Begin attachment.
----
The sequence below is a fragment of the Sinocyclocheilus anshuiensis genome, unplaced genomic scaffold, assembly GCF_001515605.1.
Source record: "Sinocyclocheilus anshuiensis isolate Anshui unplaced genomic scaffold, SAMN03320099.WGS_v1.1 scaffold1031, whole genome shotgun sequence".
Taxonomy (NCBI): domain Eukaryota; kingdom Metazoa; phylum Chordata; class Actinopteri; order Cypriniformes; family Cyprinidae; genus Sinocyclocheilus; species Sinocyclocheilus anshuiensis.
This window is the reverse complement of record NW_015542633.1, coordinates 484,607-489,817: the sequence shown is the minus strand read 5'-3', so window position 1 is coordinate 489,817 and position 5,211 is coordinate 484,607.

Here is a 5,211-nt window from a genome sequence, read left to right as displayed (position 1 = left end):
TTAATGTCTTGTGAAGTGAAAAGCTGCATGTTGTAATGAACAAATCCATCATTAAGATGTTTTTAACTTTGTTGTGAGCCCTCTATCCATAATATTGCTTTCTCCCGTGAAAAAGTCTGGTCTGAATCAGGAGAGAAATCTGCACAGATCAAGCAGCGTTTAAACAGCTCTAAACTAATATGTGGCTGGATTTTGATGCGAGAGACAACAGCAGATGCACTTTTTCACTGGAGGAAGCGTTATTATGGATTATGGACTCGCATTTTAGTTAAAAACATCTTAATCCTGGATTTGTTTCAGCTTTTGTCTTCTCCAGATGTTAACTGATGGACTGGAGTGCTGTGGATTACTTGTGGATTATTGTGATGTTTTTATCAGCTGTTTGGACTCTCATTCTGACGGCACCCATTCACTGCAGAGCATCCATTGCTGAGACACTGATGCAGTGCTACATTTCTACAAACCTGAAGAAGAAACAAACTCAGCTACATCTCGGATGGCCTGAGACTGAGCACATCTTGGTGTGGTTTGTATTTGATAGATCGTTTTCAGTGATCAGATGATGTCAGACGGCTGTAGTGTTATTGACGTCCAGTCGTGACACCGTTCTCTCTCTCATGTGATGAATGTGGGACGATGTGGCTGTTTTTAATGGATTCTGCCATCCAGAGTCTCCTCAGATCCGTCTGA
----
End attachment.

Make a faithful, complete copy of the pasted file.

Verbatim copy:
The sequence below is a fragment of the Sinocyclocheilus anshuiensis genome, unplaced genomic scaffold, assembly GCF_001515605.1.
Source record: "Sinocyclocheilus anshuiensis isolate Anshui unplaced genomic scaffold, SAMN03320099.WGS_v1.1 scaffold1031, whole genome shotgun sequence".
Taxonomy (NCBI): domain Eukaryota; kingdom Metazoa; phylum Chordata; class Actinopteri; order Cypriniformes; family Cyprinidae; genus Sinocyclocheilus; species Sinocyclocheilus anshuiensis.
This window is the reverse complement of record NW_015542633.1, coordinates 484,607-489,817: the sequence shown is the minus strand read 5'-3', so window position 1 is coordinate 489,817 and position 5,211 is coordinate 484,607.

Here is a 5,211-nt window from a genome sequence, read left to right as displayed (position 1 = left end):
TTAATGTCTTGTGAAGTGAAAAGCTGCATGTTGTAATGAACAAATCCATCATTAAGATGTTTTTAACTTTGTTGTGAGCCCTCTATCCATAATATTGCTTTCTCCCGTGAAAAAGTCTGGTCTGAATCAGGAGAGAAATCTGCACAGATCAAGCAGCGTTTAAACAGCTCTAAACTAATATGTGGCTGGATTTTGATGCGAGAGACAACAGCAGATGCACTTTTTCACTGGAGGAAGCGTTATTATGGATTATGGACTCGCATTTTAGTTAAAAACATCTTAATCCTGGATTTGTTTCAGCTTTTGTCTTCTCCAGATGTTAACTGATGGACTGGAGTGCTGTGGATTACTTGTGGATTATTGTGATGTTTTTATCAGCTGTTTGGACTCTCATTCTGACGGCACCCATTCACTGCAGAGCATCCATTGCTGAGACACTGATGCAGTGCTACATTTCTACAAACCTGAAGAAGAAACAAACTCAGCTACATCTCGGATGGCCTGAGACTGAGCACATCTTGGTGTGGTTTGTATTTGATAGATCGTTTTCAGTGATCAGATGATGTCAGACGGCTGTAGTGTTATTGACGTCCAGTCGTGACACCGTTCTCTCTCTCATGTGATGAATGTGGGACGATGTGGCTGTTTTTAATGGATTCTGCCATCCAGAGTCTCCTCAGATCCGTCTGA